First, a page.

EMAIL: 9/12 – A Play Helps Us Remember
At 3:30 AM, Wednesday, August 24, 2016 an earthquake devastated towns in Lazio, Umbria and Marche Italy. Two hundred and ninety people are dead. Thousands are homeless. Not feeling a rumble or hearing a sound during the night, I didn’t understand why Thursday morning I had close to 100 Facebook messages, texts or e-mails. Living in a small Southern Italian village, I learned about the tragedy, from friends in different time zones who reached into my heart asking if my husband and I were OK. I promptly turned on the television and followed the horror. I cried. I cried for the terror those people in the earthquake zone were going through and I cried because so many people cared enough about us to reach out to me. The similarity to my experience during 9/11 resonated within my soul. Different tragedy. Different country. Same internet connection. One moment before people were alive and a second later they were dead. After the earthquake, just like after 9/11 – when the Twin Towers fell – many people used the internet to reach out to their loved ones.
All of us who lived in the NYC metropolitan area on September 11, 2001 can tell you where they were when the first plane struck the Twin Towers at 8:46 AM, people in Italy will be able to tell you where they were at 3:30 AM on August 24, 2016 before the earthquake eliminated whole towns. Defining moments in our lives are branded in our memories. But what about those people who weren’t even born in 2001? How do we as theater people insure that moments in history can be remembered, re-visited and used as catalysts for social dialogue in a new decade? We write and produce plays about them.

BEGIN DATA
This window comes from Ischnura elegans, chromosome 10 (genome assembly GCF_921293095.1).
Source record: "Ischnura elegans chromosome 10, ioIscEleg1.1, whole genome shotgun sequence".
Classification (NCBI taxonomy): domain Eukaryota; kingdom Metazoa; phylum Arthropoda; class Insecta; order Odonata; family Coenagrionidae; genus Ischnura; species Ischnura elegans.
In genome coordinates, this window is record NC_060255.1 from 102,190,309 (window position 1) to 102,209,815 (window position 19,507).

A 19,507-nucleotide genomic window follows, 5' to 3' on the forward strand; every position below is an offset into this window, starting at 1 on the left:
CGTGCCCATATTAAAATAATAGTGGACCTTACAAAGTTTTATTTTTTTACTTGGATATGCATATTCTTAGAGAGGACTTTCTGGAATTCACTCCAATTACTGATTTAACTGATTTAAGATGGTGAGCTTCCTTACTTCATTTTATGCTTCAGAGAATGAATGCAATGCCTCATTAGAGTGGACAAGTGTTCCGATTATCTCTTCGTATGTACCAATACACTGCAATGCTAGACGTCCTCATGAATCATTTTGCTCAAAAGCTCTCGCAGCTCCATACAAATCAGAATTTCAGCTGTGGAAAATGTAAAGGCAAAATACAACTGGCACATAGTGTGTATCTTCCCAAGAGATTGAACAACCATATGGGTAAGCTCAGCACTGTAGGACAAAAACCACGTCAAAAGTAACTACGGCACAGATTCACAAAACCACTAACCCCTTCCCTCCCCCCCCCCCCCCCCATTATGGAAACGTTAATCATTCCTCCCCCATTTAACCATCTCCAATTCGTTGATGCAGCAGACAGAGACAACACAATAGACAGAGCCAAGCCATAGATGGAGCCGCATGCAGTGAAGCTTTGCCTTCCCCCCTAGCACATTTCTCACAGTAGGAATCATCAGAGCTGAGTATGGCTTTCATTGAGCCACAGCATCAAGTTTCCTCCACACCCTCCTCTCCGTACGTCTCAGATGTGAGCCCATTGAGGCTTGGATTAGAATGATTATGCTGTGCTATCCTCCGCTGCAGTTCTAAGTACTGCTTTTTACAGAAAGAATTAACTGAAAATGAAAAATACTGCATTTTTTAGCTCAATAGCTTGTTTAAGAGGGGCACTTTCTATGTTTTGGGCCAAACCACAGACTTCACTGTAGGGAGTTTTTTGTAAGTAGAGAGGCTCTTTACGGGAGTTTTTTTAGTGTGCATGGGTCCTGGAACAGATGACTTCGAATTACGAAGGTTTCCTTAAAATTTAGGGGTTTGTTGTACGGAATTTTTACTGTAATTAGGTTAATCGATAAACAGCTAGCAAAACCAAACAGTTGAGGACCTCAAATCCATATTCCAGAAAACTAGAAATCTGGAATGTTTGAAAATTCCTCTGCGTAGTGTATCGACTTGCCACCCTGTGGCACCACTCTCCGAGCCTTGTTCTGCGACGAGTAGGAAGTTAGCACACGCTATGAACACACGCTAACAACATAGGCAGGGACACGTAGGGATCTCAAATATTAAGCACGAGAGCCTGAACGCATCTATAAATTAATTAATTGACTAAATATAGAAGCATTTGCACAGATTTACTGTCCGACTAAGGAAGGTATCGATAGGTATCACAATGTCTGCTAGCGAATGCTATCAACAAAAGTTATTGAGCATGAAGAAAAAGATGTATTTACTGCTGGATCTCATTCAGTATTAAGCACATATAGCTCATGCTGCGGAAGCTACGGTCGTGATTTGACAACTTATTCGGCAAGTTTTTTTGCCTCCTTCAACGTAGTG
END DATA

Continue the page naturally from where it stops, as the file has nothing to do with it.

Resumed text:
September 11, 2016 is the 15th anniversary of 9/11. That anniversary provides communities, schools, universities and theaters with an opportunity for reflections and conversations that can range from feelings to immigration. My play, E-mail: 9/12, based on e-mails I received in 2001, demonstrates how sharing, caring, grieving and even allowing a spark of humor to fly though cyberspace helped the United States get through the the painful aftermath of 9/11. Included with the script are a series of open ended questions developed with a social worker.
E-mail: 9/12, and other plays on the 9/11 topic found at Indie Theater Now, can be used to jump-start discussions on topics that are equally relevant today. Take a peak and start the conversations.
– Midge Guerrera, Playwright
Photo – Author Midge Guerrera and her husband Jack Huber in Pontelandolfo, Italy